China Backs Russia on Ukraine

Despite its principle of non-interference, domestic and international interests have Beijing siding with Moscow.

Chinese media has covered the evolving situation in Ukraine with interest, in part because China has a vested interest in Ukraine’s fate. Now, the world is returning the scrutiny. In the wake of Russian President Vladimir Putin’s decision to send troops to the CrimeanPeninsula, it seems the world is taking sides on the Ukrainian issue. And everyone wants to know where China stands—one of the perils of being a major power.

On Sunday, after the Russian Federation Council authorized the use of armed forces in Ukraine, Chinese Foreign Ministry Spokesman Qin Gang issued a special statement on the situation. “China is deeply concerned about the current situation in Ukraine,” Qin said. He called on “the relevant parties in Ukraine to resolve their internal disputes peacefully within the legal framework.” As for external interference in the Ukraine, Qin emphasized that China respects “the independence, sovereignty and territorial integrity of Ukraine” and said that a solution should be found “based on respect for international law and norms.”

However, Qin also cryptically said that “there are reasons for why the situation in Ukraine is what it is today.” Qin didn’t go into detail about what those reasons might be, but Chinese media sources offered some suggestions. A Xinhua commentary argued that the West’s “biased mediation has polarized Ukraine and only made things worse in the country.” The article said that the West should work together with Russia to find a solution, and “stop trying to exclude Russia from the political crisis they failed to mediate.”

Further, the Xinhua commentary had no criticism for Russia’s decision to send troops to Crimea. “It is quite understandable when Putin said his country retained the right to protect its interests and Russian-speakers living in Ukraine,” the commentary said. Rather than opposing the move, the West should “respect Russia’s unique role in mapping out the future of Ukraine.”

The Global Times took a realist (and cynical) view of the situation, arguing that “the Ukrainian situation shows us clearly that in the international political arena, principles are decided by power.” The article argued that the Ukrainian opposition and the pro-Yanukovych, pro-Russian elements both only seem to gain legitimacy after they are able to assert their dominance. The article came to a rather strange conclusion: comparing the situation in the Ukraine to the “double standards” Washington applies to U.S.-China relations. “There is no logic” in those arguments (presumably referring to U.S. human rights critiques of China), “only that the U.S. is still the more powerful player.”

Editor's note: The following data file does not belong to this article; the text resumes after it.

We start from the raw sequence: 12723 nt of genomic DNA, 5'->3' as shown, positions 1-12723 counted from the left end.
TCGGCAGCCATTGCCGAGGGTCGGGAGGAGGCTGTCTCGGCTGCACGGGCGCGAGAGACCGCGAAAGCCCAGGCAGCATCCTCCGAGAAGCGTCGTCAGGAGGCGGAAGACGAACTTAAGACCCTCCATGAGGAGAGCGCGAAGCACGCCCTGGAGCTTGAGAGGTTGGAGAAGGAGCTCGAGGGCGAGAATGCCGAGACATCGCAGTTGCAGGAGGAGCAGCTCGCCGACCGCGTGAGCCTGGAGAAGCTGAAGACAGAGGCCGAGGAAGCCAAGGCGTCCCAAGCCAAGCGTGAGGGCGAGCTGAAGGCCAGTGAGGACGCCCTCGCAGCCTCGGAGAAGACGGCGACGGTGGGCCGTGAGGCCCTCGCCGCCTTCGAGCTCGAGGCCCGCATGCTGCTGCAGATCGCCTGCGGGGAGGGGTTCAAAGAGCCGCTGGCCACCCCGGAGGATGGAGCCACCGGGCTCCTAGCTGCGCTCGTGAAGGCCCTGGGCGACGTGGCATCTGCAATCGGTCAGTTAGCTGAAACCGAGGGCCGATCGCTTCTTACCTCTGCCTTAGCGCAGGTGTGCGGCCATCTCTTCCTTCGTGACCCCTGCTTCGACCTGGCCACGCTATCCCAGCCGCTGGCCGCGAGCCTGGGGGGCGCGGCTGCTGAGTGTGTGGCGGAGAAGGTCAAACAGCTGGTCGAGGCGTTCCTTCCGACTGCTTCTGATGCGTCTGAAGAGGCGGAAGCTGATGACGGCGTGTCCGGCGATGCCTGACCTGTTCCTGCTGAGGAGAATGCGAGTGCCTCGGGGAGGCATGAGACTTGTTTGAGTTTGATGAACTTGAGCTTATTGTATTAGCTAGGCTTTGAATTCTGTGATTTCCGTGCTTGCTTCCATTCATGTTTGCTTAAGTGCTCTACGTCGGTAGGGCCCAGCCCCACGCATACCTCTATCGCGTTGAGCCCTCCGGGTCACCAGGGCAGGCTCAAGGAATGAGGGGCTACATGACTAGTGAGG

The juxtaposition of U.S.-China relations with the Ukraine crisis helps clarify China’s position. It’s hard to see how Russian troops entering Crimea meshes with China’s principle of non-interference, not to mention Beijing’s avowed respect for Ukraine’s sovereignty and territorial integrity. However, China is far from the only nation to bend its principles in favor of realpolitik. Denouncing Putin’s decision to send troops to Ukraine would jeopardize the evolving partnership between Beijing and Moscow. Worse, standing against Moscow would mean China was standing with the West—which could be taken as implicit support for the Ukrainian opposition forces that ousted President Viktor Yanukovych.

Meanwhile, China is leery of “color revolutions,” including Ukraine’s own “Orange Revolution” in 2004. The Chinese government has long speculated that the “color revolutions” were instigated by Western nations to oust unfriendly regimes—and Beijing itself remains wary that the U.S. is trying to foment another color revolution within China. Many in China now argue that Ukraine’s “Orange Revolution” papered over fissures that are springing to the forefront in the current tensions. To Beijing, Western intervention (both 10 years ago and today) is directly responsible for the current violence.

As a result, China has decided to back Russia—at least according to Russia’s Foreign Ministry. The Voice of Russia, citing a FM statement, said that Russian Foreign Minister Sergei Lavrov and Chinese Foreign Minister Wang Yi had a telephone conversation Monday wherein they noted “the coincidence of Russia’s and China’s positions on the situation in Ukraine.”

China’s own Foreign Ministry Spokesman Qin Gang was a bit more circumspect in his Monday press conference. “China upholds its own diplomatic principles and the basic codes for international relations,” Qin said. However, he added that “we have also taken the historical and contemporary factors of the Ukraine issue into consideration.”  In others words, Qin said, China stands fast to its principles while also “seeking truth from facts” (实事求是).

China’s ambiguous position reveals its dilemma. Beijing’s instinct is to back Moscow, both to uphold the fruitful cooperation between these two nations and to stand firm against pressure from the West. However, vocally supporting Russia would violate China’s principle of non-interference. More importantly, it could arguably set a precedent of Chinese support for military intervention to protect separatists unhappy with their government—which goes against all China’s instincts, given its own issues with Tibet and Xinjiang provinces. Yet as the Global Times put it, at the end of the day power calculations mean more than principles. China’s geopolitical strategy requires Beijing to at least tacitly support Russia, and at the end of the day that argument outweighs more abstract philosophical concerns.

Source: The Diplomat, March 04, 2014

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